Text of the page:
Library: Environmental Energy Technologies Division Lawrence Berkeley National Laboratory

2 results


Interactions between Energy Efficiency Programs funded under the Recovery Act and Utility Customer-Funded Energy Efficiency Programs

Date Published: March 1, 2011     Document Type: Report
Sectors: Evaluation, Research, Evaluation, & Behavior

Since the spring of 2009, billions of federal dollars have been allocated to state and local governments as grants for energy efficiency and renewable energy projects and programs. The scale of this American Reinvestment and Recovery Act (ARRA) funding, focused on “shovelready” projects to create and retain jobs, is unprecedented. Thousands of newly funded players – cities, counties, states, and tribes – and thousands of programs and projects are entering the existing landscape of energy efficiency programs for the first time or expanding their reach. The nation’s experience base with energy efficiency is growing enormously, fed by federal dollars and driven by broader objectives than saving energy alone.
This report focuses on a selected set of ARRA-funded energy efficiency programs administered by state energy offices: the State Energy Program (SEP) formula grants, the portion of Energy Efficiency and Conservation Block Grant (EECBG) formula funds administered directly by states, and the State Energy Efficient Appliance Rebate Program (SEEARP). Since these ARRA programs devote significant monies to energy efficiency and serve similar markets as utility customer-funded programs, there are frequent interactions between programs. We exclude the DOE low-income weatherization program and EECBG funding awarded directly to the over 2,200 cities, counties and tribes from our study to keep its scope manageable.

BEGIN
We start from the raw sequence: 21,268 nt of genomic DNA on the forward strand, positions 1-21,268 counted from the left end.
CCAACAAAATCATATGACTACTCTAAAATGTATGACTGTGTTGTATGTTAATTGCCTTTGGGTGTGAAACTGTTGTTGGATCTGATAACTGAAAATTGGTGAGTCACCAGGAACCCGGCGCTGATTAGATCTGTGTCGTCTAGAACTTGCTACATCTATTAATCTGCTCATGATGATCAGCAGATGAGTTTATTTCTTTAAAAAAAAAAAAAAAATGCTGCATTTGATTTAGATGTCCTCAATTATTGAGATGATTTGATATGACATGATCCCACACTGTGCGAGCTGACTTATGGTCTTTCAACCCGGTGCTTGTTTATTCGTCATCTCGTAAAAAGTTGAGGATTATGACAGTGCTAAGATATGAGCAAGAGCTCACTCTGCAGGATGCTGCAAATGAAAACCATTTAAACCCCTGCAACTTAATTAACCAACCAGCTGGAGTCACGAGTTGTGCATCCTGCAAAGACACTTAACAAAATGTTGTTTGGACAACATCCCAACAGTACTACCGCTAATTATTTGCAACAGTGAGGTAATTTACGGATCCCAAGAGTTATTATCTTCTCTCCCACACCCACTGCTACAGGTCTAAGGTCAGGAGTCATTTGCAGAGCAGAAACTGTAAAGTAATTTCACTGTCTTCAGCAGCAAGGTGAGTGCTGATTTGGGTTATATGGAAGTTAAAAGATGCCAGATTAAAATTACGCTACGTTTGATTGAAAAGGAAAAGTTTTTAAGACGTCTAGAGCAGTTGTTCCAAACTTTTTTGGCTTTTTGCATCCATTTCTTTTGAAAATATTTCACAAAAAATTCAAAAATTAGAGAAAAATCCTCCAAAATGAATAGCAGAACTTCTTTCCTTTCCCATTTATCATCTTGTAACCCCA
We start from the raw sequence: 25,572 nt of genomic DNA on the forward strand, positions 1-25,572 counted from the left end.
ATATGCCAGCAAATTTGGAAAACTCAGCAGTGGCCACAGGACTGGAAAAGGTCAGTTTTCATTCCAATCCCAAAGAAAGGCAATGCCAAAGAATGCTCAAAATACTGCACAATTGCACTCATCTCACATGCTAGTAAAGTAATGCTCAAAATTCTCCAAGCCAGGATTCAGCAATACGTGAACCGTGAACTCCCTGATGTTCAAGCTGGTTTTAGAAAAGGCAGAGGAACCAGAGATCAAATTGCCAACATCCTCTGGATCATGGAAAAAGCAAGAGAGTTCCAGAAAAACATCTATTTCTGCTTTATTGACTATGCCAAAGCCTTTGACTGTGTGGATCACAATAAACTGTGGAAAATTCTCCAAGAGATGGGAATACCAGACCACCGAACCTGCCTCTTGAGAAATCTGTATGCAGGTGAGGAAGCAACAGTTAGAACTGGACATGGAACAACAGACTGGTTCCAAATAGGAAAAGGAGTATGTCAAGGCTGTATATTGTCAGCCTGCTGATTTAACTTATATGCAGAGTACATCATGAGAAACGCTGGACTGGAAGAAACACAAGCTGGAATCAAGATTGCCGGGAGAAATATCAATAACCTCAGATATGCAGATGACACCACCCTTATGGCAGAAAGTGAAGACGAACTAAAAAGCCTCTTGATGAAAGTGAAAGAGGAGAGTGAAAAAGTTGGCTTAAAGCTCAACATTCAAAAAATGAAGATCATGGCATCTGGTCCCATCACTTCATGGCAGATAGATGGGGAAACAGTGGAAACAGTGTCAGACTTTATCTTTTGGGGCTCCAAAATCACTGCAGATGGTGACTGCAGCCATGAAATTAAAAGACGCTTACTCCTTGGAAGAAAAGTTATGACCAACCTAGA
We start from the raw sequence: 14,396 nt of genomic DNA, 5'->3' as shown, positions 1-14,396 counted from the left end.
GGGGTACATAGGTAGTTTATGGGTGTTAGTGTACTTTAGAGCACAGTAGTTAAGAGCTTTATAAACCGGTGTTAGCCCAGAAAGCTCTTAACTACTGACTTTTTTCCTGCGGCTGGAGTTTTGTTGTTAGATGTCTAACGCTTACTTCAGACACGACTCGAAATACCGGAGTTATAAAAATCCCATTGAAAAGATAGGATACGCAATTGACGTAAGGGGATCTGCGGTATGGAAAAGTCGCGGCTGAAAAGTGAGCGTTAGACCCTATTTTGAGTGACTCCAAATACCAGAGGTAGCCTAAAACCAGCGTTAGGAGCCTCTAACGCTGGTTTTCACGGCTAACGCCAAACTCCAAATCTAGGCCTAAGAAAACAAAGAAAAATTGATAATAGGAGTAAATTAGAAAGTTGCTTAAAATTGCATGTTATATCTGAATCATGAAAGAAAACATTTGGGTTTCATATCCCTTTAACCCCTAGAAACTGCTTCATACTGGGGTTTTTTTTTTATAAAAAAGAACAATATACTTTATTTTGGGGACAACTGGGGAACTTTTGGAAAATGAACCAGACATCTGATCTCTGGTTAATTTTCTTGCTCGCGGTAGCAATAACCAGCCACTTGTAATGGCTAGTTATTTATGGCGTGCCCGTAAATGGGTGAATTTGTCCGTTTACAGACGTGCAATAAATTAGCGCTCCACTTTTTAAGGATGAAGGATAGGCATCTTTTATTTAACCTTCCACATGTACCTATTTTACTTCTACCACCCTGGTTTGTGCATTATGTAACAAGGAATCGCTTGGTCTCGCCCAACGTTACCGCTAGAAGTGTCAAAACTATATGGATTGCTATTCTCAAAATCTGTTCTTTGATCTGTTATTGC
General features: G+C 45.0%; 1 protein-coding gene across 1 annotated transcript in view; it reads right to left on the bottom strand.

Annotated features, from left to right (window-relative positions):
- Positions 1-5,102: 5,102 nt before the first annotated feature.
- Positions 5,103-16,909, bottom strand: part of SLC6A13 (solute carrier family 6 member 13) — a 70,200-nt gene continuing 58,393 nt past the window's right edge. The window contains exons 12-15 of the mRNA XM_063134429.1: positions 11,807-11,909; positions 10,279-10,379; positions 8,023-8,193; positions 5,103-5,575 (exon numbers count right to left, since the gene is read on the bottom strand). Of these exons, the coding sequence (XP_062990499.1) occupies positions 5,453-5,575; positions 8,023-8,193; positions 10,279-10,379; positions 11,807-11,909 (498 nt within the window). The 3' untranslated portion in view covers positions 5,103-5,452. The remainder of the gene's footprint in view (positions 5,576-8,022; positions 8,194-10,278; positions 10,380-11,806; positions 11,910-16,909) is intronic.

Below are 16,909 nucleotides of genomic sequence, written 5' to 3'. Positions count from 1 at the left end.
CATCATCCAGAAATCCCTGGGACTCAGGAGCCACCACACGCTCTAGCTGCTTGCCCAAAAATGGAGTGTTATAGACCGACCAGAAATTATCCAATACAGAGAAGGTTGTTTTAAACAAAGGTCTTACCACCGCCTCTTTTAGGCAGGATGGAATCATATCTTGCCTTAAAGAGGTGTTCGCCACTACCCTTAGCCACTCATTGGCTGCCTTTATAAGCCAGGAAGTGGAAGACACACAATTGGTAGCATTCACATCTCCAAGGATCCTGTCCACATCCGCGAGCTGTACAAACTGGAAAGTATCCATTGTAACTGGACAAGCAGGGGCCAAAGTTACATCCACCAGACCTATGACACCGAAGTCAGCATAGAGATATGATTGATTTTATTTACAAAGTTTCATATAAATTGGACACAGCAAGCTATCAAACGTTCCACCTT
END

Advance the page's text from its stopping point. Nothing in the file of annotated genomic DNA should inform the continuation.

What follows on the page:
Residential Fenestration Performance Analysis Using RESFEN 3.1

Date Published: February 1, 1999     Document Type: Report, Scoping study

This paper describes the development efforts of RESFEN 3.1, a PC-based computer program for calculating the heating and cooling energy performance and cost of residential fenestration systems. REFSEN Version 3.1 produces results based on actual hour-by-hour simulations. This approach has been facilitated by the exponential increase in the speed of personal computers in recent years. RESFEN 3.1 has the capability of analyzing the energy performance of windows in new residential buildings in 52 North American locations. The user describes the physical, thermal and optical properties of the windows in each orientation, solar heat gain reductions due to obstructions, overhangs, or shades, and the location of the house. The RESFEN program then models a prototypical house for that location and calculates the energy use of the house using the DOE-2 program. The user can vary the HVAC system, foundation type, and utility costs. Results are presented for the annual heating and cooling energy use, energy cost, and peak energy demand of the house, and the incremental energy use or peak demand attributable to the windows in each orientation. This paper describes the capabilities of RESFEN 3.1, its usefulness in analyzing the energy performance of residential windows and its development effort and gives insight into the structure of the computer program. It also discusses the rationale and benefits of the approach taken in RESFEN in combining a simple-to-use graphical front-end with a detailed hour-by-hour “simulation engine” to produce an energy analysis tool for the general public that is user-friendly yet highly accurate.